The Wizard debuted at No. 5,[4] earning $2,142,525 in the domestic box office.[5] At the end of its run, the film had grossed $14,278,900.[2] Based on an estimated $6 million budget, the film was a moderate box office success.[1]

Critical reception[edit]

The film received negative reviews from critics. It was considered little more than a 96-minute commercial for Nintendo games and Universal Studios Hollywood. Roger Ebert of the Chicago Sun-Times called the film "a cynical exploitation film with a lot of commercial plugs" and "insanely overwritten and ineptly filmed".[6] Washington Post staff writer Rita Kempley wrote that the movie was "tacky and moribund".[7] On Rotten Tomatoes, the film holds a 26% score based on 19 reviews, with an average rating of 4.2/10.[8]

Despite the negative reception, the film was still popular enough to achieve cult film status and to receive a reunion screening from Ain't It Cool News at the Alamo Drafthouse Ritz in Austin, Texas, on February 8, 2008. Director Holland and stars Savage and Edwards were in attendance to take questions from fans.[9]

Home media[edit]

The Wizard was released on VHS and Laserdisc three times, in 1990, 1992 and 1997. It was first released on DVD in Region 2 on February 2, 2001 and finally in the US and Canada (Region 1) on August 22, 2006.[10] The DVD is a bare bones release without bonus features. The film has not been released on Blu-ray Disc as of June 2015.

Legacy[edit]

In 2015, Polygon remembered the film as a "Nintendo Entertainment System and Power Glove advertisement masquerading as a feature film". The website wrote that gamers associate the film with its "shameless Nintendo promotion" and the debut of the now classic Super Mario Bros. 3.[11]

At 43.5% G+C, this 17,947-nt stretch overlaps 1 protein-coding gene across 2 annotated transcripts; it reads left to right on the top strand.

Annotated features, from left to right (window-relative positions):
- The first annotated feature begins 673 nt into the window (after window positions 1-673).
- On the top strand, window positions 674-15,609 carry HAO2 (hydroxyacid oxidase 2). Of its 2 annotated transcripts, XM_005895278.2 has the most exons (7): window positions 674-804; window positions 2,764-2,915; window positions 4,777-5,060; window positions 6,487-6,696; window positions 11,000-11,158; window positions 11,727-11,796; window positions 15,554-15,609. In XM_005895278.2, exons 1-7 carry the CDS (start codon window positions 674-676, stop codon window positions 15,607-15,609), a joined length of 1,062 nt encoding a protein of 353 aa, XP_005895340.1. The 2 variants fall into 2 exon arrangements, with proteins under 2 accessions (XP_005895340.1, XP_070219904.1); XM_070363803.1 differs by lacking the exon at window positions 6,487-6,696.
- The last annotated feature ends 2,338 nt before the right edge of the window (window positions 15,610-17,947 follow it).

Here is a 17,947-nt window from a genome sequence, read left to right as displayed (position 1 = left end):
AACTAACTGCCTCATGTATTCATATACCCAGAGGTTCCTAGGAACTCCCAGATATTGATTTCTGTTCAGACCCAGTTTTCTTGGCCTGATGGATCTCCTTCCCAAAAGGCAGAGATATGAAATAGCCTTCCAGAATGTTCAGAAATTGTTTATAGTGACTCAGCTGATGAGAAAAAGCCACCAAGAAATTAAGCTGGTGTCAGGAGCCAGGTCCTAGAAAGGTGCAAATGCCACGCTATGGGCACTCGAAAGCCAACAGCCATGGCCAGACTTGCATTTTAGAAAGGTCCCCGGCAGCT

References[edit]

  1. ^ a b c "The Wizard (1989) - Box office / business". Internet Movie Database. Amazon.com. Retrieved February 3, 2016. 
  2. ^ a b "The Wizard (1989)". Box Office Mojo. Internet Movie Database. Retrieved February 3, 2016. 
  3. ^ "Gamecubicle.com Super Mario Sales data". Retrieved 2007-10-09. 
  4. ^ "Weekend Box Office". Los Angeles Times. Retrieved 2012-06-13. 
  5. ^ "Weekend Box Office Results for December 15-17, 1989". Box Office Mojo. Internet Movie Database. December 18, 1989. Retrieved February 3, 2016. 
  6. ^ "rogerebert.com". Chicago Sun-Times. Retrieved 2007-09-07. 
  7. ^ "Washington Post". The Washington Post. December 15, 1989. Retrieved 2007-09-06. 
  8. ^ "The Wizard (1989)". Rotten Tomatoes. Flixster. Retrieved February 3, 2016. 
  9. ^ Barnholt, Ray. "A Weekend with The Wizard". 1up.com. Retrieved 1 April 2013. [dead link]
  10. ^ http://www.dvdtalk.com/reviews/23491/wizard-the
  11. ^ Frank, Allegra (November 20, 2015). "Rifftrax takes on The Wizard, the classic 100-minute Nintendo ad (correction)". Polygon. Vox Media. Archived from the original on November 22, 2015. Retrieved November 22, 2015. 

External links[edit]